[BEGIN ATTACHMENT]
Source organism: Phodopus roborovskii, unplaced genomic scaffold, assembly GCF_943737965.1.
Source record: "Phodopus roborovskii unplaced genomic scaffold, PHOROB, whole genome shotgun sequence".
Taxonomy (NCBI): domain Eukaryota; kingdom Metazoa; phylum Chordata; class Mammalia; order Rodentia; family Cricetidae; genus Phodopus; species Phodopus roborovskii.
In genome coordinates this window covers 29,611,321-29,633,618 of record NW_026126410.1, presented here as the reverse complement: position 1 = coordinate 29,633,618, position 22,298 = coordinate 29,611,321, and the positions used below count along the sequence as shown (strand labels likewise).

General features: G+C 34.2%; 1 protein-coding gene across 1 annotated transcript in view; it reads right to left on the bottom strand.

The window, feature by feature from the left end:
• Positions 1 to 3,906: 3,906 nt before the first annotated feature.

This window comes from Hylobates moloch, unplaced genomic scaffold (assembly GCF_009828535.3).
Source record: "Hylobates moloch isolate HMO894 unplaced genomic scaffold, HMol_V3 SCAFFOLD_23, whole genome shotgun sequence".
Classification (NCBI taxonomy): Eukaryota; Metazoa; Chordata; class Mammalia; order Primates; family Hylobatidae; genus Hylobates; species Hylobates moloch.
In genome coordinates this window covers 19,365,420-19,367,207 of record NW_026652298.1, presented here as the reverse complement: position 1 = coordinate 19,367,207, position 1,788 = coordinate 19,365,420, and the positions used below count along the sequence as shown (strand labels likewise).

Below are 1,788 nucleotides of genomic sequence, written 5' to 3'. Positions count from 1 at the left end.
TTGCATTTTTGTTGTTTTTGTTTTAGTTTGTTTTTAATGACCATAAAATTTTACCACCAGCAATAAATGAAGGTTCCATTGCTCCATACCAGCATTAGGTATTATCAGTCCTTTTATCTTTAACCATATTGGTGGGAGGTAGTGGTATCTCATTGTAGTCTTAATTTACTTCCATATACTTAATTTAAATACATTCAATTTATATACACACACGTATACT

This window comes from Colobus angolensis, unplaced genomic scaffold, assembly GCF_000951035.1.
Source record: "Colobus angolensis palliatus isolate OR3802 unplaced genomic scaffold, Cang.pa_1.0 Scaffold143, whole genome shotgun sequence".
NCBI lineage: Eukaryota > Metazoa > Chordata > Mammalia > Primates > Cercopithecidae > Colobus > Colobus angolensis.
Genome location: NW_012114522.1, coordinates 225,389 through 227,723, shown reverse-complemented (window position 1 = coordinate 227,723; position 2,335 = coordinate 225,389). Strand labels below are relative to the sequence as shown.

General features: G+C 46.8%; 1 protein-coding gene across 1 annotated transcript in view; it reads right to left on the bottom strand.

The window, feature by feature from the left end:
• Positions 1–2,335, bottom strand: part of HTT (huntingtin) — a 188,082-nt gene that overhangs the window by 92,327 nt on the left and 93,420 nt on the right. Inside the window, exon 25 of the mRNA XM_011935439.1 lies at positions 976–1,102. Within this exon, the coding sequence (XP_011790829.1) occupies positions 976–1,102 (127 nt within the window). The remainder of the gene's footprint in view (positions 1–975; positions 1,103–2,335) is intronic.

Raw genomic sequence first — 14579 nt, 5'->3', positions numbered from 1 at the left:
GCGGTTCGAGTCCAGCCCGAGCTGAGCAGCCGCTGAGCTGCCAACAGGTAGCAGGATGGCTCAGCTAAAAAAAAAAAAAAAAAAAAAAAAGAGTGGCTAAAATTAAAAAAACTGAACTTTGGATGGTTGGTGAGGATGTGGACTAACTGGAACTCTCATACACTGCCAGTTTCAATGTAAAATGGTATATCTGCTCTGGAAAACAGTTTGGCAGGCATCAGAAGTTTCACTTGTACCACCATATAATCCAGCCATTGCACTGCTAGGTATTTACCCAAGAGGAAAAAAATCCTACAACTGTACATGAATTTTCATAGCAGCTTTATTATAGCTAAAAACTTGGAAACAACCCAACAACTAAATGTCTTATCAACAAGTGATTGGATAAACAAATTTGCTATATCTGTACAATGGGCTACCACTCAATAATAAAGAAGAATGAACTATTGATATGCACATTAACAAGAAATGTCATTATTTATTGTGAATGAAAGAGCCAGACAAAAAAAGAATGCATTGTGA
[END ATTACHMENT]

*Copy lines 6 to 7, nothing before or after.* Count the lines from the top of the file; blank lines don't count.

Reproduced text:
The window, feature by feature from the left end:
• Positions 1 to 3,906: 3,906 nt before the first annotated feature.